April 17, 2014

Snapchat hack results in 4.6 million accounts being posted online

snapchat-logoSnapchat, the popular  photo messaging mobile service, has been hacked and as a result the details of 4.6 million user accounts have been posted online.

A website called SnapchatDB released the data with the intention of raising the public awareness about Snapchat’s vulnerabilities. SnapchatDB said it “censored the last two digits of the phone numbers” in order to “minimize spam and abuse,” however it is still possible that the full data could be released including millions of phone numbers. Although the website is now down, the data has been downloaded and is probably available if you look in the right places.

The story starts with a set of disclosures made by Gibson Security (GibsonSec) which were largely ignored by Snapchat. According to a blog post made by Snapchat a few days ago the disclosure by GibsonSec contains “allegation regarding a possible attack by which one could compile a database of Snapchat usernames and phone numbers.” The post went on to say that the disclosure was theoretical but the company did agree that “if someone were able to upload a huge set of phone numbers, like every number in an area code, or every possible number in the U.S., they could create a database of the results and match usernames to phone numbers that way.”

Those allegations and theories seem to have become very real. According to comments made to TechCrunch by the founders of SnapchatDB, the hackers used a modified version of GibsonSec’s exploit/method. The hackers added that “Snapchat could have easily avoided that disclosure by replying to Gibsonsec’s private communications, yet they didn’t.”

SnapchatDB added that the motivation behind the exposure was to raise the awareness of security issues as “you wouldn’t want to eat at a restaurant that spends millions on decoration, but barely anything on cleanliness.”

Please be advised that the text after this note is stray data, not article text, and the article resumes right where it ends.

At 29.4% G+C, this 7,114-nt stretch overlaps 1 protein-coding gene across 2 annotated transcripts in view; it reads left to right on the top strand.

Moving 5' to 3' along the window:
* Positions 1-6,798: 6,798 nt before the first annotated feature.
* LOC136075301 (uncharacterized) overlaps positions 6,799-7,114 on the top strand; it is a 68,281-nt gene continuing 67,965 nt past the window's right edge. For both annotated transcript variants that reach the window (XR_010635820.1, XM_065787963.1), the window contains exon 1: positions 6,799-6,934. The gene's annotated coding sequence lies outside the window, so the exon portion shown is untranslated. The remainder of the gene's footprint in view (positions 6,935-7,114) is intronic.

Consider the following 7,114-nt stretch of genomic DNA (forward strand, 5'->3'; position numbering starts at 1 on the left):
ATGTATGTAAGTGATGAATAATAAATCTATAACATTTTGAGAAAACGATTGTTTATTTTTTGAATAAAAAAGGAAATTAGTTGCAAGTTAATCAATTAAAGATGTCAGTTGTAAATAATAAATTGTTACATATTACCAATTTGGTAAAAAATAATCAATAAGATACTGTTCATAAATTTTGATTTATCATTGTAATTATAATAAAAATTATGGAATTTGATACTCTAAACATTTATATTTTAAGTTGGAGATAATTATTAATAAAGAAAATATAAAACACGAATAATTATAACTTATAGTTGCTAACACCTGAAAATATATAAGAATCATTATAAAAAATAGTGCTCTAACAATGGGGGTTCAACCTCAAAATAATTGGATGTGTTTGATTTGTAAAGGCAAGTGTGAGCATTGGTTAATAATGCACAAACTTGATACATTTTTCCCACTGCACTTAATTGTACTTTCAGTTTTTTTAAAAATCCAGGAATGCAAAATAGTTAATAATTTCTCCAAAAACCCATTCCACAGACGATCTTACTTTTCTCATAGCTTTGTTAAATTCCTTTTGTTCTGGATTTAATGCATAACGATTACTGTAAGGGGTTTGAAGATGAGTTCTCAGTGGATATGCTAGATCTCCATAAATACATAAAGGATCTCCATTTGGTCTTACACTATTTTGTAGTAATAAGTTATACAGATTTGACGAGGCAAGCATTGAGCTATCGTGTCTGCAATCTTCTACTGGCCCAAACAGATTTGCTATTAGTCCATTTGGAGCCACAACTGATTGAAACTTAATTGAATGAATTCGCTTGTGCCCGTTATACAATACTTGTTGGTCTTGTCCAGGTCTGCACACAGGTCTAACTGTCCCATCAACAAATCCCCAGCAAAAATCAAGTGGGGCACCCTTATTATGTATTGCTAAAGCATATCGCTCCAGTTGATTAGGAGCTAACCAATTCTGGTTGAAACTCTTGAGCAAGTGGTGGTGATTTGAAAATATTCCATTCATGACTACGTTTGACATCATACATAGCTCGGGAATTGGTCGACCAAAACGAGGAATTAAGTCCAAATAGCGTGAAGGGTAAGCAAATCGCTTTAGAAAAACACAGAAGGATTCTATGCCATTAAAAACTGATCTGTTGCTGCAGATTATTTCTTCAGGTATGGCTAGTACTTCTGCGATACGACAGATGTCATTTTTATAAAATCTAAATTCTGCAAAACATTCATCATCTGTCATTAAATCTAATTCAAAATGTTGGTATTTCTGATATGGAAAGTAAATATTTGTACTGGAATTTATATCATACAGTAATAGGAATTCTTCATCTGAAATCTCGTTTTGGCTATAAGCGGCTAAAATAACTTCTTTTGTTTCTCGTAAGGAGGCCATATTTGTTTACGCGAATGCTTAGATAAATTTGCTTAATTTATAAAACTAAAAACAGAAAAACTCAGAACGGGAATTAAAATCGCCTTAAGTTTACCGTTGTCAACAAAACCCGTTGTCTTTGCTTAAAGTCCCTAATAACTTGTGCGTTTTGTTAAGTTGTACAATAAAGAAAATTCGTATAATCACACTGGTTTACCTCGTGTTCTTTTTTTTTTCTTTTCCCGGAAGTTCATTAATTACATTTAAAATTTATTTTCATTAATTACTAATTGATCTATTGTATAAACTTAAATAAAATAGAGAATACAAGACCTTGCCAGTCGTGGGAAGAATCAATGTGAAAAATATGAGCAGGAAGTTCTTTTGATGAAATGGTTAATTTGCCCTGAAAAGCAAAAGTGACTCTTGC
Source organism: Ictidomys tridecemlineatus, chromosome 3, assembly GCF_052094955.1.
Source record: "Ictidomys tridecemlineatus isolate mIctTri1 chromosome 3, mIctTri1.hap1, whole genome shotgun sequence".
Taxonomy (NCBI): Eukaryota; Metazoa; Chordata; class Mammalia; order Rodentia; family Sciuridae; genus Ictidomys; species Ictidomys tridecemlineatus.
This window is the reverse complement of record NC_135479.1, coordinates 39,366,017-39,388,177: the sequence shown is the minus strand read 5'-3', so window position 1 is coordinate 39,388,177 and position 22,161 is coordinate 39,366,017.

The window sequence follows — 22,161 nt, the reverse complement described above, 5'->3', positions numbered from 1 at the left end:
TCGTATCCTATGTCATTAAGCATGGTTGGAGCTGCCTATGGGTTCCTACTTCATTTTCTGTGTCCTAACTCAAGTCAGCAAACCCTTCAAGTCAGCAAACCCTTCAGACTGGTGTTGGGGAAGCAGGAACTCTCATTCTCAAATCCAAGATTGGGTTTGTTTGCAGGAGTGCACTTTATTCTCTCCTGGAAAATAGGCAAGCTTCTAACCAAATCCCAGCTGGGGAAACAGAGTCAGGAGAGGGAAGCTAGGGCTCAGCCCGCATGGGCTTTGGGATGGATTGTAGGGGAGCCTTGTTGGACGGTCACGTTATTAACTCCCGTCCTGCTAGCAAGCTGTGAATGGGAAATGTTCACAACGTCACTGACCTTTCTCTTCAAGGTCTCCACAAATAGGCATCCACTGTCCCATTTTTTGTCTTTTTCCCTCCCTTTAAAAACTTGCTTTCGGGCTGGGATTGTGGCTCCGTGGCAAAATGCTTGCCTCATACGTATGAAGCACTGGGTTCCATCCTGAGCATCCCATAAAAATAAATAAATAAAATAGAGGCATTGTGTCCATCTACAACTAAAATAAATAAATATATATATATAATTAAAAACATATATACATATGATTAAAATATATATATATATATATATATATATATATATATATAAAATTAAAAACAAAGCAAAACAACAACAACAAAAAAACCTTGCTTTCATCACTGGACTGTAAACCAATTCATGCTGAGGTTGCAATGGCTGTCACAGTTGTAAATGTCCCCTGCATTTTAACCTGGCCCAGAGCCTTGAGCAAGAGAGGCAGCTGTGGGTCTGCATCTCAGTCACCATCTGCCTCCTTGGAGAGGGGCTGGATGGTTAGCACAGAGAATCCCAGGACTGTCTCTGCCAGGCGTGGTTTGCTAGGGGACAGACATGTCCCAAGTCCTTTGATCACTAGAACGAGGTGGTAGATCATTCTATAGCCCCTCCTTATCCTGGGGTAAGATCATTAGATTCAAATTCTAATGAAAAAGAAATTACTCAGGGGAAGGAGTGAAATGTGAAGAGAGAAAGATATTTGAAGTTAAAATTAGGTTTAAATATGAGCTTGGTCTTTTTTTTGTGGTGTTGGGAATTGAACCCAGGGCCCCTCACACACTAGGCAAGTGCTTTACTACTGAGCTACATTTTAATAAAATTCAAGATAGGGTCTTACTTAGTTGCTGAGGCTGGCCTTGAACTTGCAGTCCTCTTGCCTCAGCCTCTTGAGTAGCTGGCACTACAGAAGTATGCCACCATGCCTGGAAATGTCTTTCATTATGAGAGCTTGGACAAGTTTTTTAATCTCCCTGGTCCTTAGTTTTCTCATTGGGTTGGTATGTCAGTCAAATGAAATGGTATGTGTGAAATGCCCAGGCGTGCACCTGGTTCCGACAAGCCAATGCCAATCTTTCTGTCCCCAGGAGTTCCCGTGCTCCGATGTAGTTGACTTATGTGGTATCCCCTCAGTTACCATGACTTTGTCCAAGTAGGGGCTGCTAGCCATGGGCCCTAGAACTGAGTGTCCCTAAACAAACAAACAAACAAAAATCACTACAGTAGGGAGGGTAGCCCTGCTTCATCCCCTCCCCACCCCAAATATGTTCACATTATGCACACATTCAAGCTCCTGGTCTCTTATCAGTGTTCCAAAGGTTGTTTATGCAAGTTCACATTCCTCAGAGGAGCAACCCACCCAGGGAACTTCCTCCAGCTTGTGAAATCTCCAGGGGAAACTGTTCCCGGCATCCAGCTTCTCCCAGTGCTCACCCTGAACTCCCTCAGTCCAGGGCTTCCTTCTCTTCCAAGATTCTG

Gibson Security tweeted that it knows “nothing about SnapchatDB” by added that “it was a matter of time till something like that happened.”  According to the hackers, Snapchat did make some changes once the scraping started but that it “is still possible to scrape this data on a large scale” as the changes are not hard to circumvent. GibsonSec, which is run by students, also said that the exploit still works with minor fixes.

Microsoft’s Indian Online Store Hacked

(LiveHacking.Com) – It appears that Microsoft’s online store in India was hacked over the weekend. During the hack the site was defaced and user information exposed including unencrypted passwords. Initially Microsoft didn’t comment on the attack, which is very embrassing for the Redmond company. However they have now commented:

“Microsoft is investigating the limited compromise of the company’s online store in India,” a Microsoft spokesperson told SecurityWeek. “Customers have been notified and provided with guidance to reset their passwords. We are diligently working to remedy the incident and keep our customers protected.”

The hacker taking credit for the attack is known as “7z1&Ancker” and is claiming to be part of “EvilShadow Team”. Microsoft quickly took the site offline once the attack was discovered and it currently remains unavailable.

A Microsoft spokeswoman told Reuters: “The store customers have already been sent guidance on the issue and suggested immediate actions. We are diligently working to remedy the issue and keep our customers protected.”

The website is operated for Microsoft by Indian company Quasar Media.